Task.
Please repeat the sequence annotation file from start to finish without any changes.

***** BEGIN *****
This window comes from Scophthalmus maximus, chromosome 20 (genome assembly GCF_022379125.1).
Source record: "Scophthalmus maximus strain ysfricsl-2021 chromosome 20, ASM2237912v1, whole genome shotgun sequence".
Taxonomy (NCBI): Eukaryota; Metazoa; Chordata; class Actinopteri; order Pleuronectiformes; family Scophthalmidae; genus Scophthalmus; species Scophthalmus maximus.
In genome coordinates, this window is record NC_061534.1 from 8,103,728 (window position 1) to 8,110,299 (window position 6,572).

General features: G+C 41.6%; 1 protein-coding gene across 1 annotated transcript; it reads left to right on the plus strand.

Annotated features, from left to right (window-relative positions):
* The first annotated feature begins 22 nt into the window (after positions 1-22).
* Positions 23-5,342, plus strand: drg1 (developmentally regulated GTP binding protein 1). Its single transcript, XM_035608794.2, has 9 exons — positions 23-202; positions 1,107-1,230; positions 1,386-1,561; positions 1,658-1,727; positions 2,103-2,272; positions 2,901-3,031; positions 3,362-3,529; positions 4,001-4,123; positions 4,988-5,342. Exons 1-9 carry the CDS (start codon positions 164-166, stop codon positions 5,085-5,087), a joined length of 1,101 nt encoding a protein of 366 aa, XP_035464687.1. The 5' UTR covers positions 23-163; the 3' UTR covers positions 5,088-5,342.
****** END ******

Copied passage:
This window comes from Scophthalmus maximus, chromosome 20 (genome assembly GCF_022379125.1).
Source record: "Scophthalmus maximus strain ysfricsl-2021 chromosome 20, ASM2237912v1, whole genome shotgun sequence".
Taxonomy (NCBI): Eukaryota; Metazoa; Chordata; class Actinopteri; order Pleuronectiformes; family Scophthalmidae; genus Scophthalmus; species Scophthalmus maximus.
In genome coordinates, this window is record NC_061534.1 from 8,103,728 (window position 1) to 8,110,299 (window position 6,572).

General features: G+C 41.6%; 1 protein-coding gene across 1 annotated transcript; it reads left to right on the plus strand.

Annotated features, from left to right (window-relative positions):
* The first annotated feature begins 22 nt into the window (after positions 1-22).
* Positions 23-5,342, plus strand: drg1 (developmentally regulated GTP binding protein 1). Its single transcript, XM_035608794.2, has 9 exons — positions 23-202; positions 1,107-1,230; positions 1,386-1,561; positions 1,658-1,727; positions 2,103-2,272; positions 2,901-3,031; positions 3,362-3,529; positions 4,001-4,123; positions 4,988-5,342. Exons 1-9 carry the CDS (start codon positions 164-166, stop codon positions 5,085-5,087), a joined length of 1,101 nt encoding a protein of 366 aa, XP_035464687.1. The 5' UTR covers positions 23-163; the 3' UTR covers positions 5,088-5,342.